This past week, I had my general medicine rotation and was taken aback by the plethora of discrete cases that came through. These cases covered almost all of the body’s organs and ranged from simple fevers to complex tumors. The reason for such a varied patient base in general medicine is that many specialists such as neurologists, endocrinologists, and cardiologists tend to be present in large towns and cities, and they only visit smaller yet highly populated areas once a week. This results in patients seeking advice from general medicine practitioners, (along with general surgeons), and, subsequently, general medicine departments have to diagnose a broad spectrum of illnesses.
Inside the General Medicine OP room
Inside the General Medicine OP room
Due to the lack of continuous access to specialists, general medicine and general surgery departments are two of the largest departments found in most Indian hospitals. I have spent time in both of these departments and noticed some key differences between them.
One of these differences is the structure of a typical week. A general surgeon’s week consists of three days in the operation theatre (OT) and the other three in out-patient (OP) room. A general medicine doctor doesn’t have this alternating schedule of OT/OP days, as the week consists entirely of OP days. Not all OP days are created equal, however. In general surgery OP, the average time a patient spends in the OP room is about five minutes, while, in general medicine OP, it is closer to 40 minutes. This large difference results from the distinct approaches taken by both departments in treating a patient. In general surgery OP, there is usually a very specific symptom which indicates, relatively quickly, the identity of a patient’s complaints. However, patients arriving in general medicine OP have symptoms such as fever or joint pain that could be caused by a wide range of illnesses, so the doctor conducts a complete comprehensive examination to understand the reasons underlying those symptoms.This method takes longer but is necessary in general medicine, while a shorter, more concise procedure is sufficient in general surgery.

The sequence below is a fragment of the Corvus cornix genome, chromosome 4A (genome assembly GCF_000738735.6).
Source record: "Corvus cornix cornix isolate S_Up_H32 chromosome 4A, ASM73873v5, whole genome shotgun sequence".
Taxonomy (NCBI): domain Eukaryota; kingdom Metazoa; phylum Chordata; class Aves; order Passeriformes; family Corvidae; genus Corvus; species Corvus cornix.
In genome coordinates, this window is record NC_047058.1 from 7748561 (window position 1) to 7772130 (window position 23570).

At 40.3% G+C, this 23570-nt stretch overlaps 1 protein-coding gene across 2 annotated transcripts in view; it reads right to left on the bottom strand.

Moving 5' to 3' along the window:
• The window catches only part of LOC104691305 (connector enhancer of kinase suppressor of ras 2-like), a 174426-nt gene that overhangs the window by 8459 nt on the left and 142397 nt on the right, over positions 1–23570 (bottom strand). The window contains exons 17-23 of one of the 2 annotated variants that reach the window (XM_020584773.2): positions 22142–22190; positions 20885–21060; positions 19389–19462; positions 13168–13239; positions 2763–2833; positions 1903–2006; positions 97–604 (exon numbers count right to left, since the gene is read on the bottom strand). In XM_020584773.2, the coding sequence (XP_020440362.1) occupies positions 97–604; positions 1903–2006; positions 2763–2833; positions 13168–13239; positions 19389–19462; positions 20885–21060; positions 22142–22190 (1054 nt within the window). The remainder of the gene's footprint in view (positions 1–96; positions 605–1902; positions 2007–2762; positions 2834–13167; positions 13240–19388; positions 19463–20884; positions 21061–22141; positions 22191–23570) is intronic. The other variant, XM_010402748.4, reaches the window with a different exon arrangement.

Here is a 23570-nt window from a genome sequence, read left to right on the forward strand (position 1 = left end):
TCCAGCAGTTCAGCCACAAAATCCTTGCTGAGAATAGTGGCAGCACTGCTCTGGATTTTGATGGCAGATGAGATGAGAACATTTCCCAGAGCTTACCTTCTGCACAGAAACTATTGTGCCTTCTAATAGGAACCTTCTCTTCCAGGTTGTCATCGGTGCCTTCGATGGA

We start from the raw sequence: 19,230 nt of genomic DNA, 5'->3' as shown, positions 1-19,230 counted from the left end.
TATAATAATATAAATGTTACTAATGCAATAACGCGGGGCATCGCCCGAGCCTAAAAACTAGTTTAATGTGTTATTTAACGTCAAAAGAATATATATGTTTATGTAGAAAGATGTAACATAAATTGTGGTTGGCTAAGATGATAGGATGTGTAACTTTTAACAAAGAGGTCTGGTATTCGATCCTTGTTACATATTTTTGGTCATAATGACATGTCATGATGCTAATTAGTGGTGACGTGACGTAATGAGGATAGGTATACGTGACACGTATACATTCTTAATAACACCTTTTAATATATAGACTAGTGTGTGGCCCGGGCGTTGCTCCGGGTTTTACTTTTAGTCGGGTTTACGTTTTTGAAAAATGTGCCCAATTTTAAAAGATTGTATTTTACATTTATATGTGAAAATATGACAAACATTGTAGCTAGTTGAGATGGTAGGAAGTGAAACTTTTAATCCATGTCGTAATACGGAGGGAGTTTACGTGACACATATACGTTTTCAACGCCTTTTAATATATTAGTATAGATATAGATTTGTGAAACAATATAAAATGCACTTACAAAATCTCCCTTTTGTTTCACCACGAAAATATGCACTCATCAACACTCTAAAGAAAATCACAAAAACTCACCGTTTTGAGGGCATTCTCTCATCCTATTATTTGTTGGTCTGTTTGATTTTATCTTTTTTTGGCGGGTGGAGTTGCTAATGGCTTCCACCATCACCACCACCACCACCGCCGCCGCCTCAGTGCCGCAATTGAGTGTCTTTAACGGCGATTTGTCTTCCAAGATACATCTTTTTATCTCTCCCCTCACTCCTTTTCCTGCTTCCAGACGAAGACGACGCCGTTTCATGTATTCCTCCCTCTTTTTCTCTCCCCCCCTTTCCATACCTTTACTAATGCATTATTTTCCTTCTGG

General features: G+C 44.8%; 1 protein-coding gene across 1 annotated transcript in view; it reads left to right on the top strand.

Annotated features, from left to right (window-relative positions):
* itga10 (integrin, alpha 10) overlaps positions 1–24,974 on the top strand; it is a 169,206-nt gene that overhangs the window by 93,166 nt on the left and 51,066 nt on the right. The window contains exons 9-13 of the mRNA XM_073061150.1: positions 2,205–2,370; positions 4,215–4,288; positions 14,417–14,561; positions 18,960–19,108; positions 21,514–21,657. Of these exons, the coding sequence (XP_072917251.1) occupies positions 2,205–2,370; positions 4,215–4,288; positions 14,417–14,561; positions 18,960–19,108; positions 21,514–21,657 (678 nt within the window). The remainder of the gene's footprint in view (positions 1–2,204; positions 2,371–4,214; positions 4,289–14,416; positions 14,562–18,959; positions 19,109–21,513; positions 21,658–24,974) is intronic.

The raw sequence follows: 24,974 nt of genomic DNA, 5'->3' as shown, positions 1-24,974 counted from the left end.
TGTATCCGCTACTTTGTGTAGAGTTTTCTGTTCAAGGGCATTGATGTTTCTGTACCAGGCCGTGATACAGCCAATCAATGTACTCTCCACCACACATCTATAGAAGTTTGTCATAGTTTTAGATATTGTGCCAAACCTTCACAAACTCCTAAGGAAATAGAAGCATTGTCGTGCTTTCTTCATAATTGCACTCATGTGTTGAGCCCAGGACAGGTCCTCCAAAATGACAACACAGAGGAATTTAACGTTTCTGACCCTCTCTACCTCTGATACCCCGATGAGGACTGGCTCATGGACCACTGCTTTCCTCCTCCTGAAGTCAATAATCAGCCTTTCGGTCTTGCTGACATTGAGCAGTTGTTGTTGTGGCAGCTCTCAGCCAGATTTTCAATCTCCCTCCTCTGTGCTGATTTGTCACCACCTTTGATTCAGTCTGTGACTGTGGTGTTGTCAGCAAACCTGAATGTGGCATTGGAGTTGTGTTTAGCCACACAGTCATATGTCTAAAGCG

This divergence between general surgery and general medicine only grows when considering the number of pharmaceutical company representatives who give mini-presentations to doctors. In my four day stint in general medicine, four sets of representatives came by to promote their product; prior to that, I had only seen one in general surgery. The job of these reps is to give a little talk about all of their company’s products and to answer any of the resulting questions from the doctor. Since general medicine practitioners prescribe a large array of medicines, they become an obvious choice for these presentations. After sitting through a few of them, I have noticed a trivial aspect of these presentations that is quite amusing: the pocket phone phenomenon. Every representative has a large phone which he places backwards in the front pocket of his shirt. Although “the pocket phone phenomenon” may be a coincidence, I like to believe that there is a reason for this and will get to the bottom of this mystery.
Another confusing yet comical aspect of this past week was a farewell celebration organized by second year MBBS students to honor Dr. Anand Reddy, a general surgeon. Prior to the start of this ceremony, I got a phone call from a house surgeon that Dr. Anand Reddy wanted to talk to me; when I arrived at Dr. Anand Reddy’s office, he told me to cut the cake the students had bought for him. Surely it had to be a joke. A few minutes of uncontrollable laughter later, I realized that he was being serious, so I cut the cake. I still don’t know why he wanted me to cut the cake, but everyone enjoyed it, so I am glad that it happened.
Cutting the cake at the ceremony.
MBBS students standing behind Dr. Anand Reddy. Sitting next to Dr. Anand Reddy and I are the two PG students Laxman and Pranitha. Off to the side are the house surgeons Raghava (in the white shirt) and Manohar babu (behind Raghava).
Next week, I will be in pulmonary medicine and psychiatry learning about other interesting aspects of Santhiram general hospital. I will give an update on any experiences or surprises next week.